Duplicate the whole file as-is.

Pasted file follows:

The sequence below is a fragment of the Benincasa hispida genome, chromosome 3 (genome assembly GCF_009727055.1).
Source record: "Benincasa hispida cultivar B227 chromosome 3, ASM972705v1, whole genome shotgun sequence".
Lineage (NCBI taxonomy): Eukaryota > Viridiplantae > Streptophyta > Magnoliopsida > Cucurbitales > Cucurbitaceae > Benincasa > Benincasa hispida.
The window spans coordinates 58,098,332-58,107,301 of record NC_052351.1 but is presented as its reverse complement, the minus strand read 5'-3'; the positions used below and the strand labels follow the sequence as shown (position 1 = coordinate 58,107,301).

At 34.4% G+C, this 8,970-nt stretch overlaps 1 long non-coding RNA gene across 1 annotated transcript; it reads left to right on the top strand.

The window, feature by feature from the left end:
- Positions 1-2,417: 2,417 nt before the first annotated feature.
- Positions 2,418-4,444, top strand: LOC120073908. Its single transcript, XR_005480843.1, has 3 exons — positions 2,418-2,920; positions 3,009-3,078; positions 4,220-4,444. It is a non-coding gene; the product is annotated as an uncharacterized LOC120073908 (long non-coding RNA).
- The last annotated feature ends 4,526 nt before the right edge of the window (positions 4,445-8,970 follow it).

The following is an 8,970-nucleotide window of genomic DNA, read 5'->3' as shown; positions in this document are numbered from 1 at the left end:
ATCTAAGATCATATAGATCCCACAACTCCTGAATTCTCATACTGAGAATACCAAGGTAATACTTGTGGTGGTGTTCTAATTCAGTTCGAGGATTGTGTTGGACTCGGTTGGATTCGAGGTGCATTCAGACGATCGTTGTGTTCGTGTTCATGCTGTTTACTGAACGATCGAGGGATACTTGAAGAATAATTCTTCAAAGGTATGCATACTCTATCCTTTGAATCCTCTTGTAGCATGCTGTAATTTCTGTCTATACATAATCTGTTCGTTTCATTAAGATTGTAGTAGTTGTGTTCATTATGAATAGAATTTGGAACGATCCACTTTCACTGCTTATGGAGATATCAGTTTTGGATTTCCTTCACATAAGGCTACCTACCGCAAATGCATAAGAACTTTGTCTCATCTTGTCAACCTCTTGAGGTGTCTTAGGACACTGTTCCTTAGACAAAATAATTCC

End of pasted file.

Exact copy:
The sequence below is a fragment of the Benincasa hispida genome, chromosome 3 (genome assembly GCF_009727055.1).
Source record: "Benincasa hispida cultivar B227 chromosome 3, ASM972705v1, whole genome shotgun sequence".
Lineage (NCBI taxonomy): Eukaryota > Viridiplantae > Streptophyta > Magnoliopsida > Cucurbitales > Cucurbitaceae > Benincasa > Benincasa hispida.
The window spans coordinates 58,098,332-58,107,301 of record NC_052351.1 but is presented as its reverse complement, the minus strand read 5'-3'; the positions used below and the strand labels follow the sequence as shown (position 1 = coordinate 58,107,301).

At 34.4% G+C, this 8,970-nt stretch overlaps 1 long non-coding RNA gene across 1 annotated transcript; it reads left to right on the top strand.

The window, feature by feature from the left end:
- Positions 1-2,417: 2,417 nt before the first annotated feature.
- Positions 2,418-4,444, top strand: LOC120073908. Its single transcript, XR_005480843.1, has 3 exons — positions 2,418-2,920; positions 3,009-3,078; positions 4,220-4,444. It is a non-coding gene; the product is annotated as an uncharacterized LOC120073908 (long non-coding RNA).
- The last annotated feature ends 4,526 nt before the right edge of the window (positions 4,445-8,970 follow it).

The following is an 8,970-nucleotide window of genomic DNA, read 5'->3' as shown; positions in this document are numbered from 1 at the left end:
ATCTAAGATCATATAGATCCCACAACTCCTGAATTCTCATACTGAGAATACCAAGGTAATACTTGTGGTGGTGTTCTAATTCAGTTCGAGGATTGTGTTGGACTCGGTTGGATTCGAGGTGCATTCAGACGATCGTTGTGTTCGTGTTCATGCTGTTTACTGAACGATCGAGGGATACTTGAAGAATAATTCTTCAAAGGTATGCATACTCTATCCTTTGAATCCTCTTGTAGCATGCTGTAATTTCTGTCTATACATAATCTGTTCGTTTCATTAAGATTGTAGTAGTTGTGTTCATTATGAATAGAATTTGGAACGATCCACTTTCACTGCTTATGGAGATATCAGTTTTGGATTTCCTTCACATAAGGCTACCTACCGCAAATGCATAAGAACTTTGTCTCATCTTGTCAACCTCTTGAGGTGTCTTAGGACACTGTTCCTTAGACAAAATAATTCC